Much information provided by Cornell University and used with permission via the Libguides platform
There is no doubt that copyright webinars and courses are some of the most boring I may ever attend. Additionally, there are so many caveats and legal wranglings, I leave every one wondering if there are any hard and fast answers to any copyright questions. This summary is in no way exhaustive, nor should it be deemed as legal advice. I am providing what I understand to be the hard "no," and additional information you may go through to come to your own conclusion for various other situations.
Clarifying definitions that pertain to these rights are necessary to understanding them fully.
"to perfom in the case of a motion picture or other audiovisual work, to show its images in any sequence or to make the sounds accompanying it audible."
"to show a copy of it, either directly or by means of a film, slide, television image, or any other device or process or, in the case of a motion picture or other audiovisual work, to show individual images non-sequentially."
may be synchronous or asynchronous
*Some clarifying ideas on this page came from the US Library of Congress' Copyright Blog, used under Public Domain laws.
Here is a quick run-down of various laws regarding the legal use of materials in the non-profit classroom.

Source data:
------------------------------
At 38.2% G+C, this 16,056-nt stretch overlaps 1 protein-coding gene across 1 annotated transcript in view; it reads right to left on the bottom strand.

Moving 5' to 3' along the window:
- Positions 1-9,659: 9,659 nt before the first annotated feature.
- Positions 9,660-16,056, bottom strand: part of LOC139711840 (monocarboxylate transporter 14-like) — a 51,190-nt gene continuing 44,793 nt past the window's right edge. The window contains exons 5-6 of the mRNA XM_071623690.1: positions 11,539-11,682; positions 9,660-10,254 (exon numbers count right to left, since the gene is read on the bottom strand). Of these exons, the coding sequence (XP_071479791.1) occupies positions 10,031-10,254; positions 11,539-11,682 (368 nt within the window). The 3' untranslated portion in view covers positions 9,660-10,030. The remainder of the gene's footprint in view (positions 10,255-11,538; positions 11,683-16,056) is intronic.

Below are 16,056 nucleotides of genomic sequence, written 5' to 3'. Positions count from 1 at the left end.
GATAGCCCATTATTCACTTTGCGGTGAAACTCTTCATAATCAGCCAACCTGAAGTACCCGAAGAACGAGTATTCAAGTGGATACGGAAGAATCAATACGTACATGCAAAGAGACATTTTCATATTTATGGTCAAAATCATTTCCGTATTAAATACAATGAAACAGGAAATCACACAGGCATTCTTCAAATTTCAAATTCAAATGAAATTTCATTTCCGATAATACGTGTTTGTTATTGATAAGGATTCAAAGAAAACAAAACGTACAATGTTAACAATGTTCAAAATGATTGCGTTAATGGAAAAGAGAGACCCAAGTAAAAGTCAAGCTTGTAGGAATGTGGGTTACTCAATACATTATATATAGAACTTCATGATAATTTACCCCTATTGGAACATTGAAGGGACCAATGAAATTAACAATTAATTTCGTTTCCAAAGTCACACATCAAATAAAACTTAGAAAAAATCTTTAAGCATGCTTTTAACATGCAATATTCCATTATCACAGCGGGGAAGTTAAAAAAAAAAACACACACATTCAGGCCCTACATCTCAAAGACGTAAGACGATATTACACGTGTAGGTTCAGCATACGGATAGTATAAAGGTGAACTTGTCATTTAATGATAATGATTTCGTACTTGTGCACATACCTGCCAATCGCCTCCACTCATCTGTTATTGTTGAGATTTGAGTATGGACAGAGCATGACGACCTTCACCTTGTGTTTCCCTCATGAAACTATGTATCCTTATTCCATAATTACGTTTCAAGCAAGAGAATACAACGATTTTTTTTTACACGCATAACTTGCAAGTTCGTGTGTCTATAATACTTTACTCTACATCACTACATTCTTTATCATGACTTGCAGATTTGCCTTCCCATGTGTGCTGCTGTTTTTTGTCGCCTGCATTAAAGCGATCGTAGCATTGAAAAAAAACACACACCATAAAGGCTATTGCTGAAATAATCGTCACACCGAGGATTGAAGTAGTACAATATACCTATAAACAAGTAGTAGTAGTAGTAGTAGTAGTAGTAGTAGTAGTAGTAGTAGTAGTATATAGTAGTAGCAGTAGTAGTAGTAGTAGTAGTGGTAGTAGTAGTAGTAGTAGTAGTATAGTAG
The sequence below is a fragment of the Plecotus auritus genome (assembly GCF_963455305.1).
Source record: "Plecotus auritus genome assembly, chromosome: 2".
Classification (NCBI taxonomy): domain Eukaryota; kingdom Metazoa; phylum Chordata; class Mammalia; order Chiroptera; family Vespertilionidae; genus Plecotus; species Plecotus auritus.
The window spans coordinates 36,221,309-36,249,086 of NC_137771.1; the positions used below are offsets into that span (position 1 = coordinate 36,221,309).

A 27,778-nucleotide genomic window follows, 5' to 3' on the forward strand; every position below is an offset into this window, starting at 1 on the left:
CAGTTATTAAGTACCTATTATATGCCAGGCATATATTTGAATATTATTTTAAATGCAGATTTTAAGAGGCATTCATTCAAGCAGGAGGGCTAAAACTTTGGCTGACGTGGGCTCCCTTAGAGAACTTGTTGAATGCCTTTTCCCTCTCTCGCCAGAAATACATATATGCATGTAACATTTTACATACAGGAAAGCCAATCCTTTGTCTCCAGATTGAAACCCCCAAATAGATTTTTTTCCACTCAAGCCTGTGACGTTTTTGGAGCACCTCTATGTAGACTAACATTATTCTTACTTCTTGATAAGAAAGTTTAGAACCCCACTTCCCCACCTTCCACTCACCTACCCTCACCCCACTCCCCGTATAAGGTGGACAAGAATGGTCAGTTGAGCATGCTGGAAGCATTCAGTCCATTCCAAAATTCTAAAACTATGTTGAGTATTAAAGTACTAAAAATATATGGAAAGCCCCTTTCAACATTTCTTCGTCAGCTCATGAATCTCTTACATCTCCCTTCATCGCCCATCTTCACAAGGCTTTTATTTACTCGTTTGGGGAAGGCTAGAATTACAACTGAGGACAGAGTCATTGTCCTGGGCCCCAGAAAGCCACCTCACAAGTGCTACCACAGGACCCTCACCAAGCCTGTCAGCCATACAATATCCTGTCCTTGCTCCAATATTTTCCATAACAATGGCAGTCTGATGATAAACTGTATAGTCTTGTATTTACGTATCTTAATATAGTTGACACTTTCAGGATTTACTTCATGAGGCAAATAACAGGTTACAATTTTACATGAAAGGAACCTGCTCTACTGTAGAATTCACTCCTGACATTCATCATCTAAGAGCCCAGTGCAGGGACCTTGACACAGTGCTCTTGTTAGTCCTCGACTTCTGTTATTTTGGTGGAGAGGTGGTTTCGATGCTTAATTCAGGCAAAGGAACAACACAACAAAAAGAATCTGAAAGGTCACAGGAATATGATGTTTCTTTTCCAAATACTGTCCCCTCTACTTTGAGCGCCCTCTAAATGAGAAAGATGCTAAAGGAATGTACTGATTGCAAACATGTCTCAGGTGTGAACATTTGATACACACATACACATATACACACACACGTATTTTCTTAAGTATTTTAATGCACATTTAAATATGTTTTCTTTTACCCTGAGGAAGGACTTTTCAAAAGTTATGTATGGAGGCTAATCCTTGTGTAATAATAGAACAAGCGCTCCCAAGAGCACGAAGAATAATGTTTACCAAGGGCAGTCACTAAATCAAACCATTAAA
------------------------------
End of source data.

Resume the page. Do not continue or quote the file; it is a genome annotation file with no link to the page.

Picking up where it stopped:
Fair Use covers a broad range of allowable uses of materials in the non-profit educational setting. It does not, however, cover everything. Some may be surprised to find that uses of materials they thought fell under Fair Use, may not be as straightforward as lore would have us think.
The TEACH ACT specifically applies to the online classroom. It allows a teacher to perform and display works in the same manner they would in a f2f classroom. However, where a teacher could show an entire DVD in the f2f classroom under Fair Use, there is no such provision for it in the online classroom, not via Fair Use and not via the TEACH Act. The amounts allowed to be used are much much smaller.
BUT WAIT! Can some uses in the online classroom not be allowed via the TEACH Act but be allowed under Fair Use? Yes. It's a mess. I invite you to read this page on the TEACH Act at U of Texas and pay specific attention to this paragraph:
"Fair use also remains important because the in-classroom activities (even if the classroom is virtual) the TEACH Act authorizes are a small subset of the uses of online resources educators may wish to make. It only covers in class performances and displays, not, for example, supplemental online reading, viewing, or listening materials. For those activities, as well as many others, we'll need to continue to rely on fair use..... So, fair use will likely be very helpful for using music and movies in the classroom and as supplementary materials. See the fair use guide for more information."
Some copyrighted materials may be included but only if the instructor AND the college/district provides the following.:
"Copyright and Distance Learning" by Internet Education Foundation and iKeepSafe is licensed under CC BY 4.0
DRMs are technological mechanisms that protect the copyrights for digital materials. Some examples may include:
Anytime you illegally circumvent these protections in order to share, display, or perform in the online classroom, you are in violation of copyright laws. Additionally, illegally circumventing DRM is a violation in and of itself, even for personal use.